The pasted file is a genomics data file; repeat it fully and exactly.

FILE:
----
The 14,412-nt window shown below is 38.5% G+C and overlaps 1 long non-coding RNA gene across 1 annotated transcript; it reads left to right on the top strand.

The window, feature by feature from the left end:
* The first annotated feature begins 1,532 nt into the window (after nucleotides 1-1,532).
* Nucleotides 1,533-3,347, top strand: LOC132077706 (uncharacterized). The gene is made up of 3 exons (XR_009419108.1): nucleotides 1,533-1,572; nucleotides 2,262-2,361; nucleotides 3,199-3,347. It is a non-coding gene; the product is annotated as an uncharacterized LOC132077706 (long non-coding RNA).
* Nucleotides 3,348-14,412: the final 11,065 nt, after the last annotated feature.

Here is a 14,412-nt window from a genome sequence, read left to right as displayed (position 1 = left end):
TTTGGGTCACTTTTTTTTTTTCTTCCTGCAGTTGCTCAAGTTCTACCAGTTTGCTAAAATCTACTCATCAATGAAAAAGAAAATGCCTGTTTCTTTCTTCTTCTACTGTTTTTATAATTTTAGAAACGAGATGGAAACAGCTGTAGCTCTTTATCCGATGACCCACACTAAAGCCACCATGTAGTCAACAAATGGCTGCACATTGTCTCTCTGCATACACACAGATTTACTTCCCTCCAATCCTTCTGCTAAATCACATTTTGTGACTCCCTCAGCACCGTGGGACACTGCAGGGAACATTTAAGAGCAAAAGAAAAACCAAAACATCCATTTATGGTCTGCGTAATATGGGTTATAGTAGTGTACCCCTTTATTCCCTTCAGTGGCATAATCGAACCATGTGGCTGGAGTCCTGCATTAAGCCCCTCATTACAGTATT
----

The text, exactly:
The 14,412-nt window shown below is 38.5% G+C and overlaps 1 long non-coding RNA gene across 1 annotated transcript; it reads left to right on the top strand.

The window, feature by feature from the left end:
* The first annotated feature begins 1,532 nt into the window (after nucleotides 1-1,532).
* Nucleotides 1,533-3,347, top strand: LOC132077706 (uncharacterized). The gene is made up of 3 exons (XR_009419108.1): nucleotides 1,533-1,572; nucleotides 2,262-2,361; nucleotides 3,199-3,347. It is a non-coding gene; the product is annotated as an uncharacterized LOC132077706 (long non-coding RNA).
* Nucleotides 3,348-14,412: the final 11,065 nt, after the last annotated feature.

Here is a 14,412-nt window from a genome sequence, read left to right as displayed (position 1 = left end):
TTTGGGTCACTTTTTTTTTTTCTTCCTGCAGTTGCTCAAGTTCTACCAGTTTGCTAAAATCTACTCATCAATGAAAAAGAAAATGCCTGTTTCTTTCTTCTTCTACTGTTTTTATAATTTTAGAAACGAGATGGAAACAGCTGTAGCTCTTTATCCGATGACCCACACTAAAGCCACCATGTAGTCAACAAATGGCTGCACATTGTCTCTCTGCATACACACAGATTTACTTCCCTCCAATCCTTCTGCTAAATCACATTTTGTGACTCCCTCAGCACCGTGGGACACTGCAGGGAACATTTAAGAGCAAAAGAAAAACCAAAACATCCATTTATGGTCTGCGTAATATGGGTTATAGTAGTGTACCCCTTTATTCCCTTCAGTGGCATAATCGAACCATGTGGCTGGAGTCCTGCATTAAGCCCCTCATTACAGTATT